The local police have said that he is very close to being arrested (again). I told them "yes - do it! Make him think that if he carries on like he is, then he will be taken away & incarcerated eventually".

    We have told him that he is at an age where the decisions he makes are made solely by him and he has to accept the responsibility of his actions.

    That's all for now & huge apologies for the large first post.

    Any advice/help/anything will be gratefully received.

    Ian
    smoothy's Avatar
    smoothy Posts: 25,495, Reputation: 2853
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    #2

    Oct 22, 2013, 08:40 AM
    He behaves like this and STILL has his Xbox and TV.
    CaptainChaos3's Avatar
    CaptainChaos3 Posts: 4, Reputation: 1
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    #3

    Oct 22, 2013, 08:45 AM
    We have tried removing the laptop & xbox, and all that happens is he starts stomping around, punching holes in things, turning chairs over, threatening to take some of our stuff away & just walking out of the house with the "I'm not going to school tomorrow" comment, calling us f***ing idiots etc.
    AK lawyer's Avatar
    AK lawyer Posts: 12,592, Reputation: 977
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    #4

    Oct 22, 2013, 08:56 AM
    We have a saying in America; I don't know if it's used there:

    "You can lead a horse to water, but you can't make it drink."

    In other words, it is he who needs to be motivated in the right direction. I suggest that you find a wholesome activity which he loves, and help him turn that into a dream, and then encourage and advise him into turning that dream into reality.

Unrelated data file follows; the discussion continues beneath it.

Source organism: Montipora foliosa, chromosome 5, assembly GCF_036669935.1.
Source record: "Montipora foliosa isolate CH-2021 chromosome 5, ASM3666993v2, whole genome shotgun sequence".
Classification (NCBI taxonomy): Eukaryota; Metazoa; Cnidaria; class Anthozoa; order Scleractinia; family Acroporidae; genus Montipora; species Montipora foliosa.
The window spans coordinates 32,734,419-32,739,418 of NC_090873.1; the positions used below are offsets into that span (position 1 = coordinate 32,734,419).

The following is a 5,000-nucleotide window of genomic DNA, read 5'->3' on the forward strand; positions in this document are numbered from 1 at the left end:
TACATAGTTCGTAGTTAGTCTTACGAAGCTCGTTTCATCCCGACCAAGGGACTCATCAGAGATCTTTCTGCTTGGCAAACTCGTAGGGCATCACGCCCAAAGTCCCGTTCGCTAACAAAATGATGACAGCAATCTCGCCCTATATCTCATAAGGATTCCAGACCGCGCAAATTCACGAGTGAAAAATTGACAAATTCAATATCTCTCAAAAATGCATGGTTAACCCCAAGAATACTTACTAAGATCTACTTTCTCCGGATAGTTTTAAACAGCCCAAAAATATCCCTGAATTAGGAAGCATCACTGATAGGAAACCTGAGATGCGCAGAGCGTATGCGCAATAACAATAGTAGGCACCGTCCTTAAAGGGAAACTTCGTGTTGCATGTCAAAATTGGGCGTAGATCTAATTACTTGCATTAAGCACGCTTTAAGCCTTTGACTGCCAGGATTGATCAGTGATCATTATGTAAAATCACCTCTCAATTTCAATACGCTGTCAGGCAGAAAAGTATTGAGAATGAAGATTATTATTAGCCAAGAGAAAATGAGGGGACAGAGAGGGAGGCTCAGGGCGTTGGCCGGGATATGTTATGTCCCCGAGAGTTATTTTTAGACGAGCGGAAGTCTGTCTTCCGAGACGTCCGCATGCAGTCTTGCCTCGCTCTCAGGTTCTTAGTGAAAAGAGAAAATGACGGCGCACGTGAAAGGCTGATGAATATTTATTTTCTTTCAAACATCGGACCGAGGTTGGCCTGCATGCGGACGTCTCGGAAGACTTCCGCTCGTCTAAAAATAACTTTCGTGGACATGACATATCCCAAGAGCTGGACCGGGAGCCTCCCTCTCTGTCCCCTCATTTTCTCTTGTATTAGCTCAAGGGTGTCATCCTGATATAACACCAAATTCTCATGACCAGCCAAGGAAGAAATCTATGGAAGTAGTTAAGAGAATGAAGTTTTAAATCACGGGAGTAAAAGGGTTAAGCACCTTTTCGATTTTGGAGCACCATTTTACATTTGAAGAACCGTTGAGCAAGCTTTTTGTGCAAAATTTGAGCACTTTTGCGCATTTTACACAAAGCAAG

CaptainChaos3's Avatar
    CaptainChaos3 Posts: 4, Reputation: 1
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    #5

    Oct 22, 2013, 09:06 AM
    He has just started football (soccer in the US I think) & is very good at it and enjoys it... We constantly praise him for that, but then he does something utterly stupid and we think "why?"
    Wondergirl's Avatar
    Wondergirl Posts: 37,797, Reputation: 5427
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    #6

    Oct 22, 2013, 09:10 AM
    Does he like animals? Near me are two horse rescue farms. I'd take him to one of those and we'd both volunteer. Or maybe there's an animal shelter near you that would accept him as a volunteer (with or without a parent). The more he can reach out and be a benefit to the least fortunate, the more self assured he will become. (Prisons use animal care -- horses, dogs -- as part of a successful therapy process for prisoners.)
    CaptainChaos3's Avatar
    CaptainChaos3 Posts: 4, Reputation: 1
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    #7

    Oct 22, 2013, 09:34 AM
    Thanks, Wondergirl - he has said he would love us to get a dog, but his past history is once he's bored with it, he'd not bother with it.

    It is a sad state of affairs that these days, everything seems disposable to kids!